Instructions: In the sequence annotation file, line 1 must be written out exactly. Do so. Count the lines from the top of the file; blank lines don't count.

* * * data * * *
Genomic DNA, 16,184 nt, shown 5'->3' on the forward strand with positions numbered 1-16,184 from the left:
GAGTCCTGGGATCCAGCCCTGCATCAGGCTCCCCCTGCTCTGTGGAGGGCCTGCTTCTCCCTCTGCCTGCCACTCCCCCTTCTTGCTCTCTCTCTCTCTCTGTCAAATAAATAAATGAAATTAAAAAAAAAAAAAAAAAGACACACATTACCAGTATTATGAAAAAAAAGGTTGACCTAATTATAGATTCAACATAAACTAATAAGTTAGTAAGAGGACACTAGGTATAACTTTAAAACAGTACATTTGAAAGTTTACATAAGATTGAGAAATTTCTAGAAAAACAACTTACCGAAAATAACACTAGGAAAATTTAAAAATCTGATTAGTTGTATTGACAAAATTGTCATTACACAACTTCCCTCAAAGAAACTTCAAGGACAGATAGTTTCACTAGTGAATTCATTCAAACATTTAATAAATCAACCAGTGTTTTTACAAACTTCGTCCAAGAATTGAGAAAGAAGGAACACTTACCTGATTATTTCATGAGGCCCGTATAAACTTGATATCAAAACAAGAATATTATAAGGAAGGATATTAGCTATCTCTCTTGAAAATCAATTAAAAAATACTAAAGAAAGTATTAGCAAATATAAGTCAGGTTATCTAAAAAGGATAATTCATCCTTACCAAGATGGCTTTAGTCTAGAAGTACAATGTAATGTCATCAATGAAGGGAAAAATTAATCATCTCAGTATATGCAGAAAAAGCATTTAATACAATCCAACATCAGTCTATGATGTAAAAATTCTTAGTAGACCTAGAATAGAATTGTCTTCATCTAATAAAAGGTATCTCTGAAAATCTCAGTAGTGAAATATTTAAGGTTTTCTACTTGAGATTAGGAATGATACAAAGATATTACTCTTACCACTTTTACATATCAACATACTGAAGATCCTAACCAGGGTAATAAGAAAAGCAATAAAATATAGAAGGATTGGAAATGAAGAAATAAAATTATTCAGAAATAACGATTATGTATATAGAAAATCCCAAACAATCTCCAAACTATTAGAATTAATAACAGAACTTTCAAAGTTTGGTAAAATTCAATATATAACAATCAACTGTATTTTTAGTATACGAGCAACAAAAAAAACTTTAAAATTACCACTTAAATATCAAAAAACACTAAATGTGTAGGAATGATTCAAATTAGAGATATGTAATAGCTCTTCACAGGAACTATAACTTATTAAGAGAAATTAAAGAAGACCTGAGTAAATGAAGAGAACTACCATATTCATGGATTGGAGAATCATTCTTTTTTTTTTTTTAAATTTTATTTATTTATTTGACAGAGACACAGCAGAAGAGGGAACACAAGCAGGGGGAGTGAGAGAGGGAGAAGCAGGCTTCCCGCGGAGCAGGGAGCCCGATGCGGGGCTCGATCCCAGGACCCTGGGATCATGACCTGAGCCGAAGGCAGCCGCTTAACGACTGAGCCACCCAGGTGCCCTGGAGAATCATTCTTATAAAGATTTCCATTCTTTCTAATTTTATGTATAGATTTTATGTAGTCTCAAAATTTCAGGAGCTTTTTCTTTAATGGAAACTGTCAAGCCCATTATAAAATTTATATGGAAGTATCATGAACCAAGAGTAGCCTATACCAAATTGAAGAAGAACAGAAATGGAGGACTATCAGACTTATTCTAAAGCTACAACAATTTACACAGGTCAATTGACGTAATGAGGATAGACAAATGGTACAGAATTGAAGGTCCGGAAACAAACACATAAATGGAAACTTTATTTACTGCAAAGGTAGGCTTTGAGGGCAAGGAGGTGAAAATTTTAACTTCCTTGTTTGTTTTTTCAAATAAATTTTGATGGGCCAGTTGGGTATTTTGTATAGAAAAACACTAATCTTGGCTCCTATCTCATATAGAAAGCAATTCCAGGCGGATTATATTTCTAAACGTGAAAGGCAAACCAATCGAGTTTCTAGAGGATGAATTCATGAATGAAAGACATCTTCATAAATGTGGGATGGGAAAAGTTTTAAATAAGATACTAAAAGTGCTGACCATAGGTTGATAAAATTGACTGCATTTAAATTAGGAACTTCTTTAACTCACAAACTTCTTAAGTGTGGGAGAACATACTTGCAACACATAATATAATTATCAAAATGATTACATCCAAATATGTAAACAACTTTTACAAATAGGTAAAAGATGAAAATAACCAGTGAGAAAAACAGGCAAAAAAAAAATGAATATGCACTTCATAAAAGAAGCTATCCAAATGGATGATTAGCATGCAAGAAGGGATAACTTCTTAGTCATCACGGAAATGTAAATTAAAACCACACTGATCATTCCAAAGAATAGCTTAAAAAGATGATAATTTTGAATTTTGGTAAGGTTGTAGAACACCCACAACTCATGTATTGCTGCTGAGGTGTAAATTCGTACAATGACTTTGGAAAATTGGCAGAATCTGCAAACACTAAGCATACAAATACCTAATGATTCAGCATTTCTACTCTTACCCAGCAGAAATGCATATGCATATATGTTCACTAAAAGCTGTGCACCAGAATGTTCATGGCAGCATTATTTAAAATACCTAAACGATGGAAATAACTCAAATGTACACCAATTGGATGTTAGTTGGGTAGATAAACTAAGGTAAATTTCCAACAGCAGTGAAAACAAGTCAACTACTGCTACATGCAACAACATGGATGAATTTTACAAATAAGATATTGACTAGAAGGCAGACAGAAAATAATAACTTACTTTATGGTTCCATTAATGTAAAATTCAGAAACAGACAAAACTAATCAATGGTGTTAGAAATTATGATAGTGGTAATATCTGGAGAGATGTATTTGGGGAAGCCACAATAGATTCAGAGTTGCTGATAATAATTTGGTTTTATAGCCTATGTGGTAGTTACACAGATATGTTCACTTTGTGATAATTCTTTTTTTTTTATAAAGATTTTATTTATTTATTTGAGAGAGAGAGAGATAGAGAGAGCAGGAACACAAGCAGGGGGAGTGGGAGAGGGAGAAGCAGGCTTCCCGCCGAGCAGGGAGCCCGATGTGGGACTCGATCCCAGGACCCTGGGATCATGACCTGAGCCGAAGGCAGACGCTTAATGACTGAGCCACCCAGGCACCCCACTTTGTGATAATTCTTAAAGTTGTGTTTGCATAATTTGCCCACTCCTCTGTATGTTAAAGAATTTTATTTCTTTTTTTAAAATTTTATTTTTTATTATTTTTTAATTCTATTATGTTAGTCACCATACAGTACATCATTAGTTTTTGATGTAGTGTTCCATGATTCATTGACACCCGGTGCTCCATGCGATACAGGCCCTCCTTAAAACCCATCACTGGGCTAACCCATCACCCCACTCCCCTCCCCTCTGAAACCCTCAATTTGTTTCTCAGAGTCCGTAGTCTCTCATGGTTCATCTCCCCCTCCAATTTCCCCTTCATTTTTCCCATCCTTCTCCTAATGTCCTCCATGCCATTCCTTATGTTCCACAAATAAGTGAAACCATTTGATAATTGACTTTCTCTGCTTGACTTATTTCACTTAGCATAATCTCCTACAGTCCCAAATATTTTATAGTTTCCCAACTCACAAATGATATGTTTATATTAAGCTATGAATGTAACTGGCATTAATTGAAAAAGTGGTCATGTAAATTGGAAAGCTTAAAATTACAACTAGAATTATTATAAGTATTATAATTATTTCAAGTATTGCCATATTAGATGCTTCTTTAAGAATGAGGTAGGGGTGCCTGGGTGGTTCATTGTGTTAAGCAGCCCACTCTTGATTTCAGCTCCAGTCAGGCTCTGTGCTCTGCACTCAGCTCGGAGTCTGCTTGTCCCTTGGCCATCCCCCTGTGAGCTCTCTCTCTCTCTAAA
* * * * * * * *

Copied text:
Genomic DNA, 16,184 nt, shown 5'->3' on the forward strand with positions numbered 1-16,184 from the left: